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Reds hope Bailey ends draft jinx

CINCINNATI — Only time can determine how good of a day this really was for the Cincinnati Reds.

There was a buzz in the air. Great American Ballpark was nearly full of fans that had come to see this phenomenon that was to pitch against the Cleveland Indians in his major league debut.

Or maybe he was more like an alien. The fans had heard a lot about him, but no one had actually seen him in action. Was it all just some hype to mask the disappointing season they were enduring as the Reds began an interleague homestand?

And then Homer Bailey took his warm-up pitches on the mound, soaked in the ovation and went to work.

“Days like this, you can ask anybody here, you never forget them,” said Bailey.

Judging by Cincinnati’s track record of failing to get pitchers they’ve drafted through their minor league system and to the majors, the Reds are more than happy to forget the past and remember Friday’s debut of the much-ballyhooed Homer Bailey.

“We don’t expect him to be dominating, but we do think he is going to be a good pitcher for our organization,” said Reds general manager Wayne Krivsky.

Here is why the quick rise of the 21-year-old Bailey has Reds front office officials and scouts seeing green instead of red.

Pitchers have not fared well trying to make it through the Reds organization in the past decade or so. The last first-round pick to start for the Reds was C.J. Nitkowski, a 1994 choice out of St. John’s who muddled on the staff for a short time and was dealt to Detroit in the David Wells 1995 trade.

Other names to reach the majors were standouts like Jim Maloney, Don Gullett, and Tom Browning who went 20-6 in his 1985 rookie season.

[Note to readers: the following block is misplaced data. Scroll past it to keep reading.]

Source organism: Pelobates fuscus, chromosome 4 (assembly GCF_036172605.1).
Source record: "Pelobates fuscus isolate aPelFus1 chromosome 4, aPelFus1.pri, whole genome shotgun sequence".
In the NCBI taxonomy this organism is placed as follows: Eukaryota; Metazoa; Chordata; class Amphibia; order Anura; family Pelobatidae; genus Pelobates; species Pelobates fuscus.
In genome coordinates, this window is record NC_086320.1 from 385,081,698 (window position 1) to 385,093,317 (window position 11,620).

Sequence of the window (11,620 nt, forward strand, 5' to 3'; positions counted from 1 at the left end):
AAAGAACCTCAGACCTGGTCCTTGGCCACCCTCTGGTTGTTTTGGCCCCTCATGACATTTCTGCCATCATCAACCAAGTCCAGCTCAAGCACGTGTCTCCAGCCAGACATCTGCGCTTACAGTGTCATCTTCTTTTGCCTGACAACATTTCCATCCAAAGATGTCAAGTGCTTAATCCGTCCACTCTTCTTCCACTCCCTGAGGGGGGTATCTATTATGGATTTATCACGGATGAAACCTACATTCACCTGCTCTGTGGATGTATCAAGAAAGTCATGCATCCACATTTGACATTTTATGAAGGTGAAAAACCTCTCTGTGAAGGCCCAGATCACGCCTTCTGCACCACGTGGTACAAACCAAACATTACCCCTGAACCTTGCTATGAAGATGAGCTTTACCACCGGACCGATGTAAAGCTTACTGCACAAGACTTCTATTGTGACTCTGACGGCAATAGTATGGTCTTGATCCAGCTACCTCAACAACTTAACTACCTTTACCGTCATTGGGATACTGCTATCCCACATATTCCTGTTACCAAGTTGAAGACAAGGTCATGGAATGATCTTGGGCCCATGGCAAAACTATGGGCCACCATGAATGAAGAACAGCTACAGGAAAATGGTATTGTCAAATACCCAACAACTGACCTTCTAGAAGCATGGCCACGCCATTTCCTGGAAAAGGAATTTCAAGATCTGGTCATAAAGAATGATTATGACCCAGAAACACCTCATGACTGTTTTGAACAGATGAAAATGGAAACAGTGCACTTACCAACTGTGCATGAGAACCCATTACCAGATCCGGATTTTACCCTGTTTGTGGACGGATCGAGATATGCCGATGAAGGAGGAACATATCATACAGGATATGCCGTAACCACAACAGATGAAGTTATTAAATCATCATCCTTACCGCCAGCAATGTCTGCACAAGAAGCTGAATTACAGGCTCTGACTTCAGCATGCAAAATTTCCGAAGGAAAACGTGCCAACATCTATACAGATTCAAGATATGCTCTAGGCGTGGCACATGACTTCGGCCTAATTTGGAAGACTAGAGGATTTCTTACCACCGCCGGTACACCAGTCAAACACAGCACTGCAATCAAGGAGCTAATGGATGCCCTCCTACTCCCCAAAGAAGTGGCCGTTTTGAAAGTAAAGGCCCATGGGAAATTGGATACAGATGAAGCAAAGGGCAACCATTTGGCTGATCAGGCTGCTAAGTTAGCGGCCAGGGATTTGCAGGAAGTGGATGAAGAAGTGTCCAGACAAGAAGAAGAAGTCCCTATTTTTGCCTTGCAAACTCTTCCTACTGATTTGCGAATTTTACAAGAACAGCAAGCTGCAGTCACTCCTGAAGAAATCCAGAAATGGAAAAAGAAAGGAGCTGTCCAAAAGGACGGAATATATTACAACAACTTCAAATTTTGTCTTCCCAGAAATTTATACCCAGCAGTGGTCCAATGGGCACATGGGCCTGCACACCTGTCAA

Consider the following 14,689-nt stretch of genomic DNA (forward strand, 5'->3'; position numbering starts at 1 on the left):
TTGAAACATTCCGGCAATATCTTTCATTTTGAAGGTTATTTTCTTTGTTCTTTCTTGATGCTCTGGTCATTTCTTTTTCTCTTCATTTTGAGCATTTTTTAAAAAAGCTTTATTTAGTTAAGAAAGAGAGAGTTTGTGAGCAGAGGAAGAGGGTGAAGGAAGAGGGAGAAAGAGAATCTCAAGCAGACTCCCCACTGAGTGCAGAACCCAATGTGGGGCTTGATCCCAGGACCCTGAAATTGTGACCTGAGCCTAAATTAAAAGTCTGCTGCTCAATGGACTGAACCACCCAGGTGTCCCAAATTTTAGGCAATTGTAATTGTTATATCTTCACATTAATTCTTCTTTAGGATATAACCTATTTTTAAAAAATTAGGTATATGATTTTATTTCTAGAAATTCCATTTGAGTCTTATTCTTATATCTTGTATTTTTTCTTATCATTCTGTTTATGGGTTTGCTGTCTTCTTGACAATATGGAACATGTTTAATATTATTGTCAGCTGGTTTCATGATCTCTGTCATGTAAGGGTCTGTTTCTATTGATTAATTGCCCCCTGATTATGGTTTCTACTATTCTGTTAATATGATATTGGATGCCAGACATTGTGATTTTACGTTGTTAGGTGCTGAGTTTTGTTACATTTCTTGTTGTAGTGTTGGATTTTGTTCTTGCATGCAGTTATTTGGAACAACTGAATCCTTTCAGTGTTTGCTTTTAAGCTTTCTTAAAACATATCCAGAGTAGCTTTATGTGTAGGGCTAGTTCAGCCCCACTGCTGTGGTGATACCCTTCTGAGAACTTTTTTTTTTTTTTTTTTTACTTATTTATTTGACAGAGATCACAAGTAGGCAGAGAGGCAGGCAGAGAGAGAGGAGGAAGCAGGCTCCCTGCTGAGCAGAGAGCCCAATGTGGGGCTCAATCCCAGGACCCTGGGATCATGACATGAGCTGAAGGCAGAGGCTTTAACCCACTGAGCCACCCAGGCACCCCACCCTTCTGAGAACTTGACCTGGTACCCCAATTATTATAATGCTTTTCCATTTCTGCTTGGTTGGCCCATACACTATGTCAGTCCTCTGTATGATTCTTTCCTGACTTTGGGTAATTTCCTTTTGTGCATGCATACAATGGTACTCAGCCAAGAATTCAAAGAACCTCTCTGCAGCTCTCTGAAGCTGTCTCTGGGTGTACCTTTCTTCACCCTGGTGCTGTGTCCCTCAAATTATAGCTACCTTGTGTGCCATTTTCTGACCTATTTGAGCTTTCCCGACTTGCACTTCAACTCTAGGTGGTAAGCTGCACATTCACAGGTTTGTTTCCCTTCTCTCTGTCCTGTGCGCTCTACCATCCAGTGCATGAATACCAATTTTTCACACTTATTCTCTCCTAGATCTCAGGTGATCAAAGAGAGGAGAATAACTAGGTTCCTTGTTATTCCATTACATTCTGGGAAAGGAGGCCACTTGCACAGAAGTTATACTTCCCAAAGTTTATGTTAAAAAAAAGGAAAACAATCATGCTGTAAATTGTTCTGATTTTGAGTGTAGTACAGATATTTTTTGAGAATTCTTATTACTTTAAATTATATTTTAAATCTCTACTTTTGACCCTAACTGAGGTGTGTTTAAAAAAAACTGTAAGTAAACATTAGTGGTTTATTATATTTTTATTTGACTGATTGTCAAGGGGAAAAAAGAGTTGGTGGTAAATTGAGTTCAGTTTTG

But that’s where the success ended and bad decisions or bad luck took over.

The Reds selected Ty Howington No. 1 in 1999 and followed three years later with Chris Gruler as the top pick. Both pitchers were expected to make the big club but had their journeys railroaded by injuries in the minors.

Enter Homer Bailey, the Reds No. 1 selection in 2004 and seventh overall. A Texas-size product at 6-foot-4, 205 pounds, Bailey stayed on the lips of Reds fans as he made his rapid climb through the minor leagues.

Bailey was 6-1 at Louisville, the Reds Triple-A farm team, while registering a 2.31 earned run average. With a fastball clocked as his as 98 miles an hour, Bailey had 51 strikeouts in 58.1 innings and allowed just 24 walks.

Whether it was a surge of adrenaline or just nervous shakes from making his major league debut, Bailey only showed flashes of his talents.

Bailey’s first pitch to Grady Sizemore was a ball and he ended his five-inning debut stint with only 11 first-pitch strikes to the 24 batters he faced.

“Not too good,” Bailey said when asked to rate his performance. “I got behind a lot of hitters. We got that win. That’s the important thing.”

But it was vintage Bailey that ended the fifth inning. With the bases loaded, he fired four straight fastballs with three hitting the radar gun at 93 miles an hour. All were strikes including the final one that struck out David Dellucci to end the inning.

“You just have to keep thinking, ‘Just get this guy out any way you can,’” said Bailey.

The pitch was the 114th of the game for Bailey who got a roaring approval from the crowd of 38,696 that came to see his debut.

Expect more big crowds and better performances. This kid is here to stay.

“When we had an opening in our roster, everyone in the minor leagues said he was the guy,” said Reds manager Jerry Narron. “He’s going to get five or six starts to see what he can do.

“The thing he has is a plus fastball (90 miles an hour or more) with good placement. To see him pitch the way he did tonight, I can’t say enough about it. It’s outstanding for him, our ball club and our entire organization.”

Thanks to home runs by Brandon Phillips, Jeff Conine, and Ken Griffey Jr., the Reds won 4-3 and Bailey had a win in his debut.

Looks like it was a good day after all.

—Sinatra —

Jim Walker is sports editor of The Ironton Tribune.